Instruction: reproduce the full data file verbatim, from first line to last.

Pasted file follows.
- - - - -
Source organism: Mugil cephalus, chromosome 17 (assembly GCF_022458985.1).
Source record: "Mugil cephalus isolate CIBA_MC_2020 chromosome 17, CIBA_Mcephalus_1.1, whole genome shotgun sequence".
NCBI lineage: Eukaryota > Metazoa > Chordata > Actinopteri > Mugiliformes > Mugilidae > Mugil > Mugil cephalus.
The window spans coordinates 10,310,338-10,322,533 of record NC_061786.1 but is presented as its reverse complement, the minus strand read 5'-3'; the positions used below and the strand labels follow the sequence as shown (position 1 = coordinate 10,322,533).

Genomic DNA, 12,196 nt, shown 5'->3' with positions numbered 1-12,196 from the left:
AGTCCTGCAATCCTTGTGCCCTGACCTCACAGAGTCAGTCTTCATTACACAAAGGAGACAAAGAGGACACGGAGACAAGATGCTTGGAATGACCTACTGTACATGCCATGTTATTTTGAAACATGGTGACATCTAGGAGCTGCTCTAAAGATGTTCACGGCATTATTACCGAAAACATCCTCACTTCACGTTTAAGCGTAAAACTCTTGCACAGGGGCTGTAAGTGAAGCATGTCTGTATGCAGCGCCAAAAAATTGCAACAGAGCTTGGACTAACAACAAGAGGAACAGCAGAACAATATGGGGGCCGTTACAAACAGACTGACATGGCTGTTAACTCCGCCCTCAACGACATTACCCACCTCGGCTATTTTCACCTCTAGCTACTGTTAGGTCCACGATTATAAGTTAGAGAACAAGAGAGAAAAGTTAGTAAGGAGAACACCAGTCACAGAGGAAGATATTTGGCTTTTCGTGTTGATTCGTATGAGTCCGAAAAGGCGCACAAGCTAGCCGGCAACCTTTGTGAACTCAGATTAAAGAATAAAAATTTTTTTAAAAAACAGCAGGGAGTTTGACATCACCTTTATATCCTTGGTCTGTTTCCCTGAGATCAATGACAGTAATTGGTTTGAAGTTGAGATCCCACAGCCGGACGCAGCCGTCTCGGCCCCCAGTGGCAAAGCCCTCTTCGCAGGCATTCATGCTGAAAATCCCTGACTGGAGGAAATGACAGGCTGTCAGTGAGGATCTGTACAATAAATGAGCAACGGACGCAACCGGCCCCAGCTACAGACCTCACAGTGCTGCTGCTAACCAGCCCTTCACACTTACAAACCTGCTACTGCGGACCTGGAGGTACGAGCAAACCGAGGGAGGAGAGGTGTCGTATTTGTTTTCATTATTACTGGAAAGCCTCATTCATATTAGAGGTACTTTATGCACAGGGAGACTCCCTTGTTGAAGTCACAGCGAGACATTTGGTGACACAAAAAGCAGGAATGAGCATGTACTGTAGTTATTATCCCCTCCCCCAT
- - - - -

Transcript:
Source organism: Mugil cephalus, chromosome 17 (assembly GCF_022458985.1).
Source record: "Mugil cephalus isolate CIBA_MC_2020 chromosome 17, CIBA_Mcephalus_1.1, whole genome shotgun sequence".
NCBI lineage: Eukaryota > Metazoa > Chordata > Actinopteri > Mugiliformes > Mugilidae > Mugil > Mugil cephalus.
The window spans coordinates 10,310,338-10,322,533 of record NC_061786.1 but is presented as its reverse complement, the minus strand read 5'-3'; the positions used below and the strand labels follow the sequence as shown (position 1 = coordinate 10,322,533).

Genomic DNA, 12,196 nt, shown 5'->3' with positions numbered 1-12,196 from the left:
AGTCCTGCAATCCTTGTGCCCTGACCTCACAGAGTCAGTCTTCATTACACAAAGGAGACAAAGAGGACACGGAGACAAGATGCTTGGAATGACCTACTGTACATGCCATGTTATTTTGAAACATGGTGACATCTAGGAGCTGCTCTAAAGATGTTCACGGCATTATTACCGAAAACATCCTCACTTCACGTTTAAGCGTAAAACTCTTGCACAGGGGCTGTAAGTGAAGCATGTCTGTATGCAGCGCCAAAAAATTGCAACAGAGCTTGGACTAACAACAAGAGGAACAGCAGAACAATATGGGGGCCGTTACAAACAGACTGACATGGCTGTTAACTCCGCCCTCAACGACATTACCCACCTCGGCTATTTTCACCTCTAGCTACTGTTAGGTCCACGATTATAAGTTAGAGAACAAGAGAGAAAAGTTAGTAAGGAGAACACCAGTCACAGAGGAAGATATTTGGCTTTTCGTGTTGATTCGTATGAGTCCGAAAAGGCGCACAAGCTAGCCGGCAACCTTTGTGAACTCAGATTAAAGAATAAAAATTTTTTTAAAAAACAGCAGGGAGTTTGACATCACCTTTATATCCTTGGTCTGTTTCCCTGAGATCAATGACAGTAATTGGTTTGAAGTTGAGATCCCACAGCCGGACGCAGCCGTCTCGGCCCCCAGTGGCAAAGCCCTCTTCGCAGGCATTCATGCTGAAAATCCCTGACTGGAGGAAATGACAGGCTGTCAGTGAGGATCTGTACAATAAATGAGCAACGGACGCAACCGGCCCCAGCTACAGACCTCACAGTGCTGCTGCTAACCAGCCCTTCACACTTACAAACCTGCTACTGCGGACCTGGAGGTACGAGCAAACCGAGGGAGGAGAGGTGTCGTATTTGTTTTCATTATTACTGGAAAGCCTCATTCATATTAGAGGTACTTTATGCACAGGGAGACTCCCTTGTTGAAGTCACAGCGAGACATTTGGTGACACAAAAAGCAGGAATGAGCATGTACTGTAGTTATTATCCCCTCCCCCAT